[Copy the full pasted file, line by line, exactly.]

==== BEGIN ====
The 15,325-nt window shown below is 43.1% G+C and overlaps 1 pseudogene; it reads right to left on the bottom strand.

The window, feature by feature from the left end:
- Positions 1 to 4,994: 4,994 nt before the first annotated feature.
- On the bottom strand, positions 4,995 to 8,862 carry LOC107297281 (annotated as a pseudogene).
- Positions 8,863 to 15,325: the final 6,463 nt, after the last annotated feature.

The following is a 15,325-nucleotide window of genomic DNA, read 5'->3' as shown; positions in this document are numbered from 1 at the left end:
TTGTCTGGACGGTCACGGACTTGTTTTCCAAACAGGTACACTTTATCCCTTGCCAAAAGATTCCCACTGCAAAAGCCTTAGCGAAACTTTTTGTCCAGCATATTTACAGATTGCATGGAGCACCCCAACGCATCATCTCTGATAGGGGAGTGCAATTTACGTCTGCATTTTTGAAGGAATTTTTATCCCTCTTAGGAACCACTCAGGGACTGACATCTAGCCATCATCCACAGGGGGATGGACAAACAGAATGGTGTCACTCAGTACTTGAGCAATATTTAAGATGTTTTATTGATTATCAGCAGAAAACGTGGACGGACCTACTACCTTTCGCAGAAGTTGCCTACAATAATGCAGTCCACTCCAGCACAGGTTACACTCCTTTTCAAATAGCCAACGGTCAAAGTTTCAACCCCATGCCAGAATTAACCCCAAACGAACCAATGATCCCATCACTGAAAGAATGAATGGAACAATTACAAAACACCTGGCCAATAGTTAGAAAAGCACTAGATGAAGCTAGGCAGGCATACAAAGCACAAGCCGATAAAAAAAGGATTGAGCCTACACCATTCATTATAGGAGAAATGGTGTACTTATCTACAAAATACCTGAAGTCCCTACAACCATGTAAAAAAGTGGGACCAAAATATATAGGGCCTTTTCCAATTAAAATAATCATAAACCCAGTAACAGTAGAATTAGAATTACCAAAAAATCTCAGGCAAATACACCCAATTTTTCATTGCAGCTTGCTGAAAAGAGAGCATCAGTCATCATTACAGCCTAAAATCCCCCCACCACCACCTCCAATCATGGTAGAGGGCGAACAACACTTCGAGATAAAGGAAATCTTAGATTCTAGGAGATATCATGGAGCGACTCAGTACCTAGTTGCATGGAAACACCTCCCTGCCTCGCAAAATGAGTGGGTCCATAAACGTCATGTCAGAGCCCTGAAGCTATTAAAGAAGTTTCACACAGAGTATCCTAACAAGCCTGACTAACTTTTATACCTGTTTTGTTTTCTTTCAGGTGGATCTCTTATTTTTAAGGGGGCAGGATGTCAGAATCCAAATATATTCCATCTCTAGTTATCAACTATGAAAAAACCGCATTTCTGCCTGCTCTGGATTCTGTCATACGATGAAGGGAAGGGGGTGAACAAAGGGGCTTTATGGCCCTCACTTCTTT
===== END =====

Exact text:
The 15,325-nt window shown below is 43.1% G+C and overlaps 1 pseudogene; it reads right to left on the bottom strand.

The window, feature by feature from the left end:
- Positions 1 to 4,994: 4,994 nt before the first annotated feature.
- On the bottom strand, positions 4,995 to 8,862 carry LOC107297281 (annotated as a pseudogene).
- Positions 8,863 to 15,325: the final 6,463 nt, after the last annotated feature.

The following is a 15,325-nucleotide window of genomic DNA, read 5'->3' as shown; positions in this document are numbered from 1 at the left end:
TTGTCTGGACGGTCACGGACTTGTTTTCCAAACAGGTACACTTTATCCCTTGCCAAAAGATTCCCACTGCAAAAGCCTTAGCGAAACTTTTTGTCCAGCATATTTACAGATTGCATGGAGCACCCCAACGCATCATCTCTGATAGGGGAGTGCAATTTACGTCTGCATTTTTGAAGGAATTTTTATCCCTCTTAGGAACCACTCAGGGACTGACATCTAGCCATCATCCACAGGGGGATGGACAAACAGAATGGTGTCACTCAGTACTTGAGCAATATTTAAGATGTTTTATTGATTATCAGCAGAAAACGTGGACGGACCTACTACCTTTCGCAGAAGTTGCCTACAATAATGCAGTCCACTCCAGCACAGGTTACACTCCTTTTCAAATAGCCAACGGTCAAAGTTTCAACCCCATGCCAGAATTAACCCCAAACGAACCAATGATCCCATCACTGAAAGAATGAATGGAACAATTACAAAACACCTGGCCAATAGTTAGAAAAGCACTAGATGAAGCTAGGCAGGCATACAAAGCACAAGCCGATAAAAAAAGGATTGAGCCTACACCATTCATTATAGGAGAAATGGTGTACTTATCTACAAAATACCTGAAGTCCCTACAACCATGTAAAAAAGTGGGACCAAAATATATAGGGCCTTTTCCAATTAAAATAATCATAAACCCAGTAACAGTAGAATTAGAATTACCAAAAAATCTCAGGCAAATACACCCAATTTTTCATTGCAGCTTGCTGAAAAGAGAGCATCAGTCATCATTACAGCCTAAAATCCCCCCACCACCACCTCCAATCATGGTAGAGGGCGAACAACACTTCGAGATAAAGGAAATCTTAGATTCTAGGAGATATCATGGAGCGACTCAGTACCTAGTTGCATGGAAACACCTCCCTGCCTCGCAAAATGAGTGGGTCCATAAACGTCATGTCAGAGCCCTGAAGCTATTAAAGAAGTTTCACACAGAGTATCCTAACAAGCCTGACTAACTTTTATACCTGTTTTGTTTTCTTTCAGGTGGATCTCTTATTTTTAAGGGGGCAGGATGTCAGAATCCAAATATATTCCATCTCTAGTTATCAACTATGAAAAAACCGCATTTCTGCCTGCTCTGGATTCTGTCATACGATGAAGGGAAGGGGGTGAACAAAGGGGCTTTATGGCCCTCACTTCTTT